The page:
I moved to Puerto Vallarta during Holy Week. The town was packed, the hotels were full, and the beaches were crammed. It was my first time in Puerto Vallarta town, and I was a bit worried. Would I be elbow-to-elbow, battling for restaurant reservations and beach space and pool loungers with spring breakers and Canadian retirees for the rest of my time here?
The answer came just over a month later: No. (hallelujah!)
A few busy but short weeks after Easter, restaurants were shutting down for seasonal renovations and hotels prices had been slashed to less than one-quarter of the costs during Holy Week. The beaches emptied, the pool loungers freed up, and the restaurants that stayed open offered up the best seats in the house to walk-ins.
Puerto Vallarta low season officially arrived.
This has been my first experience living in a very seasonal place, and I really wasn’t prepared for the disparity in busy-ness. During high season (from around October to after Easter), Puerto Vallarta is hustling and bustling and vibrant. During low season (from after Easter to around October) or “rainy season”, Puerto Vallarta almost entirely empties out of snowbirds and international tourists (though the summer months see a rise in domestic tourists, especially in July).
This downslide of tourist numbers coincides with a climb in temperature, humidity, and of course: rainfall.
graph from Holiday-Weather.com
From May to September/October, low slow rainy season is here in Vallarta.
While most international tourists time their visits to Puerto Vallarta during high season (peak months are November through March), coming to Puerto Vallarta in low season has its own particular set of advantages, especially in regards to price!
Debating a visit to Vallarta in low season? Here’s 9 positives and 5 negatives of a rainy season Puerto Vallarta visit to keep in mind!
1. Puerto Vallarta’s rainy season weather isn’t THAT bad
rainy season? what rain?
I swear, the weather during rainy season in Puerto Vallarta really isn’t awful. Most days, the rain doesn’t start until the late afternoons or evenings, so the main consideration is the intense heat.
To be honest, I find the hot weather PERFECT for lazy days in the pool or at the beach. Plan ahead and bring a floatie (we got these Kelsyus ones based on the recommendation of our neighbor who’s been using hers for years, and they are SO WORTH the less-than-$50 price tag, and they also fold up nice and easy for packing) so you can spend your time literally in the water for the utmost comfort.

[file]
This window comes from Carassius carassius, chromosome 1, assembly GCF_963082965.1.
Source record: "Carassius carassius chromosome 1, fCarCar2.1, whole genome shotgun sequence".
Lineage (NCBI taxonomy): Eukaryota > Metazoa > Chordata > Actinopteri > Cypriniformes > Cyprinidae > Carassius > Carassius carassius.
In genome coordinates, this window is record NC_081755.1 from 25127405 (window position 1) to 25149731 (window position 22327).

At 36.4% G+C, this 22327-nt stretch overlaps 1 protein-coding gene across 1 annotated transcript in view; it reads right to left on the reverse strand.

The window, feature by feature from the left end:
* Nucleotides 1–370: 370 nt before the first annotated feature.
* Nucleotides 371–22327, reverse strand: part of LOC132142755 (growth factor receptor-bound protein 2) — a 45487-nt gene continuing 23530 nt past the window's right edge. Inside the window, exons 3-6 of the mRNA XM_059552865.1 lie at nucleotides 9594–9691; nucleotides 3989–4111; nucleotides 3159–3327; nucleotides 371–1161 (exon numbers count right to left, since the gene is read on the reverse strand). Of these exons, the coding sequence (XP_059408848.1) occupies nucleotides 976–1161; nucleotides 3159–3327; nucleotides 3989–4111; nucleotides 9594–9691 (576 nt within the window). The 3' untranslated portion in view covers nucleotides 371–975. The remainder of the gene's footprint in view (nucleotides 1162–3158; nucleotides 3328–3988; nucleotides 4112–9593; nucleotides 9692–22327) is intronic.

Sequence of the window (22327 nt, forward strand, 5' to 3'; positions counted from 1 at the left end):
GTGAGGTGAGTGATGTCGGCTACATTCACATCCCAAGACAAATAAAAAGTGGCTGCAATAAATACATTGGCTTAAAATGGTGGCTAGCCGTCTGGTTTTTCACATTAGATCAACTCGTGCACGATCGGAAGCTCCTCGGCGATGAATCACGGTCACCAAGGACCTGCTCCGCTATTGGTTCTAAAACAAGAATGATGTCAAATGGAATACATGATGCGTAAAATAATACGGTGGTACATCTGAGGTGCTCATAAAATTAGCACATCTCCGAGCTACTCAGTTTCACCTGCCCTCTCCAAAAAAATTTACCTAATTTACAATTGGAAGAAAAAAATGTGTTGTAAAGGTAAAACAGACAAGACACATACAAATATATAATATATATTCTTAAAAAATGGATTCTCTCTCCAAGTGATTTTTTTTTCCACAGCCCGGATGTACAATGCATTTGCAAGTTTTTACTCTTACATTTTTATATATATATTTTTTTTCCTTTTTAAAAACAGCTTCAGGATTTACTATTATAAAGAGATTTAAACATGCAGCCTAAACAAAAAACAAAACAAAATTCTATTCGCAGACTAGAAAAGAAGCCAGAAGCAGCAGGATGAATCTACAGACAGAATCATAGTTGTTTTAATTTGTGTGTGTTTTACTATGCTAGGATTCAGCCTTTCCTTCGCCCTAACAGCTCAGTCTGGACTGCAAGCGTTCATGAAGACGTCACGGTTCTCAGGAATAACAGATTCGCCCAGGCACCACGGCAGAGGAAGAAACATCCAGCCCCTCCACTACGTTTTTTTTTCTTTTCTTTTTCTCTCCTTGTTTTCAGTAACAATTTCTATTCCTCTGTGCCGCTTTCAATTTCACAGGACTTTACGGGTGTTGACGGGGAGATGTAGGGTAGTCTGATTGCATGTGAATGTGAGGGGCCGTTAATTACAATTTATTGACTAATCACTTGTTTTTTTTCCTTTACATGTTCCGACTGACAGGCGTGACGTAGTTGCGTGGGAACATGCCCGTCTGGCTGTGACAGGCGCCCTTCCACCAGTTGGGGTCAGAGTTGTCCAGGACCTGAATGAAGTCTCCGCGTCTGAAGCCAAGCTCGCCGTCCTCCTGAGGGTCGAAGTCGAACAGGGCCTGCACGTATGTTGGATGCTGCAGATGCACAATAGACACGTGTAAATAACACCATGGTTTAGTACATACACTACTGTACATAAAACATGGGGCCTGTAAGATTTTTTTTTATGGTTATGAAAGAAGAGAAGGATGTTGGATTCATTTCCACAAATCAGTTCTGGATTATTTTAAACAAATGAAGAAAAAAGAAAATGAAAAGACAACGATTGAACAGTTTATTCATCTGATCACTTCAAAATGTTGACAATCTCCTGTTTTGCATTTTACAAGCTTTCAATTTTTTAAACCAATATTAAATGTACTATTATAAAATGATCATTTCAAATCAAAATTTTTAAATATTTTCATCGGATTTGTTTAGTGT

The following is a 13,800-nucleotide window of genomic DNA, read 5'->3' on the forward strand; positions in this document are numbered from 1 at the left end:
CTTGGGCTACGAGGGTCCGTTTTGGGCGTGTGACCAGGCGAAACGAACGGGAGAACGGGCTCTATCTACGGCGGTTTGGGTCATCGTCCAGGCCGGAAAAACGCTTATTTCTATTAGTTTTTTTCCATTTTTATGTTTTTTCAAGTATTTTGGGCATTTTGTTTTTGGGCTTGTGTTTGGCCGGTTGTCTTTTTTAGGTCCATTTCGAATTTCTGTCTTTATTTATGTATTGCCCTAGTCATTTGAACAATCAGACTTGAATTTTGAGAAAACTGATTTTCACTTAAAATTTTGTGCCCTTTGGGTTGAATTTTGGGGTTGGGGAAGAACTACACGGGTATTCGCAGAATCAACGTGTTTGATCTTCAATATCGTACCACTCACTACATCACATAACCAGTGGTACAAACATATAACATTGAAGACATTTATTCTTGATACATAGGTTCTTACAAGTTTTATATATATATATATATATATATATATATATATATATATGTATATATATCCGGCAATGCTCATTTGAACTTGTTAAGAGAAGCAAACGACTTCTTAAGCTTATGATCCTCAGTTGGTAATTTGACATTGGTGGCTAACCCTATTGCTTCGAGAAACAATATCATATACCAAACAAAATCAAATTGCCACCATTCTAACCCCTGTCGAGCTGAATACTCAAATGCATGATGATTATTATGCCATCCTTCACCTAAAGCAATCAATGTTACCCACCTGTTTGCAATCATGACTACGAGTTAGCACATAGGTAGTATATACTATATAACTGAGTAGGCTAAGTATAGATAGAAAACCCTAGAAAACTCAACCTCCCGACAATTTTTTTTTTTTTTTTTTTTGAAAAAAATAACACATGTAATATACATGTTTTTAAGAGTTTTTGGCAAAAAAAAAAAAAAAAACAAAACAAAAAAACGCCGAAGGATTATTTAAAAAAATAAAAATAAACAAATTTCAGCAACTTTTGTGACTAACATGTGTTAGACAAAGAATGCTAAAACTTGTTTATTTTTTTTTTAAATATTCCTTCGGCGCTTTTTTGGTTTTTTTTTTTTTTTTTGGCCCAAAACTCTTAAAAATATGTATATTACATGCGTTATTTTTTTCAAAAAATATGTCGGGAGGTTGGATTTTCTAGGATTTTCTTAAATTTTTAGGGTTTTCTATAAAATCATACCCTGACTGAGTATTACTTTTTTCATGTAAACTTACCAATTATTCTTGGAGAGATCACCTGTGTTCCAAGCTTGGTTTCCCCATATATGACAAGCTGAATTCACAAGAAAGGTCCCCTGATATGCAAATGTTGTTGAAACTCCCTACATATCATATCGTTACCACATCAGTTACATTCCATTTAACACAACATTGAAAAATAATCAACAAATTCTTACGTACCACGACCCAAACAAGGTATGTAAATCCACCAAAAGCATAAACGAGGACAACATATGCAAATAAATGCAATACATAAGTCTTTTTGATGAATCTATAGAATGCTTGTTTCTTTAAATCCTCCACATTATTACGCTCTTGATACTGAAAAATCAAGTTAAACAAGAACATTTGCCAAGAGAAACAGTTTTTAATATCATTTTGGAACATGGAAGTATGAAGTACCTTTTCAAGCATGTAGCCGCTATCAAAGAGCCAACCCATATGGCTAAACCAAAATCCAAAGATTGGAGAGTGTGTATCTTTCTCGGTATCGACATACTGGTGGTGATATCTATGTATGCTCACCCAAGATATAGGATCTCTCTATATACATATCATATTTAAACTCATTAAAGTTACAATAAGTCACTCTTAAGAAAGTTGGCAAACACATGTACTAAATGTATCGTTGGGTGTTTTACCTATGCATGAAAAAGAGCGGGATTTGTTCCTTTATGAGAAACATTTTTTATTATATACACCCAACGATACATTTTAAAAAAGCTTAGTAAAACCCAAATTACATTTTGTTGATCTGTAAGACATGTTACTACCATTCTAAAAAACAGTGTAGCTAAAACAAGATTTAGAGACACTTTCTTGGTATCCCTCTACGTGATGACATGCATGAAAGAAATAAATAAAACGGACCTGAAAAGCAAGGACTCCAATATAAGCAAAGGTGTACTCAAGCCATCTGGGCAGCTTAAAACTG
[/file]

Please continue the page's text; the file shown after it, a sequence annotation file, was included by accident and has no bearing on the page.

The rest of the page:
Before 9am, the temperature is totally fine for going on long walks (like I do), but then the temperature and humidity ramps up and doesn’t call down until around sunset.
If you’re a bit nervous about how you’ll handle the Puerto Vallarta low season heat, May tends to be less hot and also less rainy than the rest of the low season.
2. Lots of schedule flexibility
we went with the flow and ended up for a sunset drink in the Marina’s lighthouse bar: it was empty
During Puerto Vallarta high season, you need to book activities as far in advance as possible, especially if you’re working on a tight time frame. There’s tons of people trying to take tours and do activities. Most boat excursions, organized day trips, and town tours get booked to capacity – often days or weeks in advance.
During rainy season, however, the number of international tourists plummets, and everybody is wide open. You’ll have your pick of days and times.
3. Top pick of restaurant options
dining at Casa Isabel during low season, with one of the best seats in the house
During high season in Puerto Vallarta, you’ve got to remember to call for a popular restaurant reservation days (or sometimes even weeks!) in advance, and you likely won’t get seated at your top choice for a table.
But in Puerto Vallarta’s low season, even usually busy restaurants will be easy to get a reservation at. On top of that, you can easily score the best seat in the house.
You probably don’t even need a reservation pretty much anywhere, you’ll be able to walk right in with no wait.
One caveat: many Puerto Vallarta restaurants close for at least part of low season, so you’ll want to double-check that whoever you want to go is still open.
4. Savings on activities
Not only is it easy to get your choice of activity during Puerto Vallarta’s low season, you’ll save big! Many tour operators even run major specials (like Vallarta Adventure’s 3 for the price of 2 tours) and host summer discounts.
There are two contested strategies for scoring the best deals on tours and activities:
- Arrive and negotiate in person (best if you’ve got extra time and flexibility)
- Email tour operators in advance and ask for a low season discount, especially if you’re coming with a group or doing multiple activities with the same company
5. Low prices on accommodation